Last week I previewed the first headlining performance from the Cairn String Quartet, a classical ensemble who have graced the recordings of many of the best Scottish bands over the last few years, from Camera Obscura to Roddy Hart and The Orchids to Emma Pollock and Admiral Fallow, as well as international performers like Echo & The Bunnymen, Professor Green and the ubiquitous Emeli Sandé.
The band – if you can call a string quartet a “band” – were musically tight. Hey, I’m no expert but it sounded bloody good to me and I was amazed by the innovative arrangements they came up with when covering the great and the good of the Scottish music scene. But one thing irked me throughout the entire performance – to the point of distraction – and that was the noise of the crowd. Now, if bands like Biffy Clyro or Kid Canaveral had been playing then the sheer volume would’ve drowned out the endless chit-chat but this wasn’t a “normal” rock band. This wasn’t just the usual fog of murmured whispers but a full-on endless tidal wave of chattering, engulfing the audience and the band. This was a string quartet whose performance was always going to be quiet and moody and thoughtful and if you’d made a point of going to the venue that night to see them you would’ve known that. The problem was that much of what they played was drowned out in parts by ceaseless talking from local gobshites who seemed too full of their own alcohol-fuelled importance.
Cairn String Quartet – Black Chandelier:
Now I’m not one of those Quiet Coach noise nazis you get on the East Coast line. I’ve been to more than enough gigs over the years to know that people will talk and they do. Hell, I’ve done it myself. But I’ve never done it to the detriment of the performance being witnessed. While I was fortunate enough to be afforded a guest list spot for myself and a friend for this gig – I was already going before I was offered it – there will have been people in attendance who would’ve paid good money to be there. Maybe even friends and family who wouldn’t normally go to a music venue like King Tut’s and were more used to seeing them in more grandiose surroundings, as befits the nature of their music. There may have been no charge at the door but I had driven from Fife and the car doesn’t run on air. Sure, it was my choice to drive there but I did it because I know the Quartet, I know their work and I didn’t want to miss their first headlining gig at a ‘proper’ rock venue. They’ve worked incredibly hard to get where they are and they deserved better. Even support band Quickbeam, with their minimalist doodlings were afforded more respect.
The Cairn String Quartet’s music was wonderful, the guests were eclectic and gave great performances, with Young Fathers a standout (especially the moshpit dancing), but the overall gig experience was ruined for me and others by the mindless, thoughtless bullshit blethering of drunken me-me-me gobshites who seemed to think that their name was on the gig poster. The girls deserved more attention than was afforded to them from those selfish prattling dickheads. It wasn’t confined to men either. Is your conversation SO important that it has to be conveyed at maximum volume to people who couldn’t give a flying fuck? We all know the answer to that one.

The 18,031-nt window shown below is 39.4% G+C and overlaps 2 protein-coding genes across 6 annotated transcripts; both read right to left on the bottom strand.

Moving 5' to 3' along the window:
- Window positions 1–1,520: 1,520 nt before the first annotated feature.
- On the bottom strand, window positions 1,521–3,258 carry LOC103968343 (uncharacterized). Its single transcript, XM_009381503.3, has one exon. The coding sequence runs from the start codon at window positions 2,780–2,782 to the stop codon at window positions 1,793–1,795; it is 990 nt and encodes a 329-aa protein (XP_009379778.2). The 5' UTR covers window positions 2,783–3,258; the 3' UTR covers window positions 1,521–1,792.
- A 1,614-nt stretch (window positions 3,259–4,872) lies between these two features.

This isn’t a peculiarly King Tut’s problem, or even a Glaswegian problem, but it is a problem and one that venues need to address. I’m already put off gigs involving Ticketmaster and their fees-for-fees-sake profiteering, let’s hope inconsiderate crowds don’t limit my choices further. It’s bad enough we have watch groups through a sea of mobile phones and iPads (seriously?). While you might suggest that I could easily move to the front to avoid this issue, I’m not so inconsiderate as to allow my not-insubstantial frame from blocking others. Some of us are thoughtful that way.
Cairn String Quartet and David MacGregor (Kid Canaveral) – And Another Thing!:
If you listen to the two tracks I’ve posted you’ll be able to hear some of the crowd talking throughout. These were the only tracks I could use because some of the others were unlistenable due to the “soundtrack” accompanying them. Even the girls were irked by the chatting. After a sublime rendition of Prides Out of the Blue, with two-thirds of the band themselves, there was a pause in proceedings. We wondered if they were awaiting another guest until cellist Fiona eventually pointed out that they were “waiting for a bit of quiet”. Good job she didn’t hold her breath waiting.
I hope the inconsiderate nature of some of the audience (and I wouldn’t even suggest it was a minority) doesn’t put the girls off repeating the exercise because they were excellent and their fresh spin on modern Scottish classics was a joy to hear live. Maybe next time they’ll move musically further afield. Can I suggest Buzzcocks’ Noise Annoys or Madness’ Shut Up?
Low Winter Sun (Kid Canaveral cover), Black Chandelier (Biffy Clyro cover), Out of the Blue (with Stewart and Callum from Prides), Leslie (King Creosote cover), And Another Thing (with David from Kid Canaveral), Tears for Lot’s Wife (Karine Polwart cover), Debbie’s Dirty Harry (with Fraser from Fat Goth), We Found Love (Calvin Harris/Rihanna cover), The Mother We Share (Chvrches cover), Down in the Hole (with Young Fathers) and Take Me Out (Franz Ferdinand cover)
We Radioed (with RM Hubbert) and Hey Jude (The Beatles cover)
The Cairn String Quartet’s new EP, #Quartetquickies was released on 21 June 2013 and is available now from iTunes, as are their previous albums.